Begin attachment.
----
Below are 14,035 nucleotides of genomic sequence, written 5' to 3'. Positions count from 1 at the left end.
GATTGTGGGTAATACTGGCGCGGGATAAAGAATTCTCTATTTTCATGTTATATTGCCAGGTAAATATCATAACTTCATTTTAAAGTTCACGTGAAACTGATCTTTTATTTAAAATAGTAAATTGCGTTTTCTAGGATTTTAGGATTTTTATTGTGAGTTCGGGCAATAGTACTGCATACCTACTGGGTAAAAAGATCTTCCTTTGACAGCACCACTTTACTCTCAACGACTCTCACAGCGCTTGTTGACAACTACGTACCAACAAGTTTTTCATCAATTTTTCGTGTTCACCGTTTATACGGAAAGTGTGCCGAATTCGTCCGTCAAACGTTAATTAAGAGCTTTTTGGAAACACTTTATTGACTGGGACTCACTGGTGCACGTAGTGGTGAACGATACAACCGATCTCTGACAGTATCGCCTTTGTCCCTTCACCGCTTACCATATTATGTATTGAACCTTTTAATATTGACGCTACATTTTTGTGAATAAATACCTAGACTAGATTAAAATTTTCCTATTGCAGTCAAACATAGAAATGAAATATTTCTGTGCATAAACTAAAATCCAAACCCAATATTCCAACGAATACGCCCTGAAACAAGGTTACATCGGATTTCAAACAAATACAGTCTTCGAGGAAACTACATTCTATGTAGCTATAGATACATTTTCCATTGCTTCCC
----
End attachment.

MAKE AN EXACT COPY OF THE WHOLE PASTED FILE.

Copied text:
Below are 14,035 nucleotides of genomic sequence, written 5' to 3'. Positions count from 1 at the left end.
GATTGTGGGTAATACTGGCGCGGGATAAAGAATTCTCTATTTTCATGTTATATTGCCAGGTAAATATCATAACTTCATTTTAAAGTTCACGTGAAACTGATCTTTTATTTAAAATAGTAAATTGCGTTTTCTAGGATTTTAGGATTTTTATTGTGAGTTCGGGCAATAGTACTGCATACCTACTGGGTAAAAAGATCTTCCTTTGACAGCACCACTTTACTCTCAACGACTCTCACAGCGCTTGTTGACAACTACGTACCAACAAGTTTTTCATCAATTTTTCGTGTTCACCGTTTATACGGAAAGTGTGCCGAATTCGTCCGTCAAACGTTAATTAAGAGCTTTTTGGAAACACTTTATTGACTGGGACTCACTGGTGCACGTAGTGGTGAACGATACAACCGATCTCTGACAGTATCGCCTTTGTCCCTTCACCGCTTACCATATTATGTATTGAACCTTTTAATATTGACGCTACATTTTTGTGAATAAATACCTAGACTAGATTAAAATTTTCCTATTGCAGTCAAACATAGAAATGAAATATTTCTGTGCATAAACTAAAATCCAAACCCAATATTCCAACGAATACGCCCTGAAACAAGGTTACATCGGATTTCAAACAAATACAGTCTTCGAGGAAACTACATTCTATGTAGCTATAGATACATTTTCCATTGCTTCCC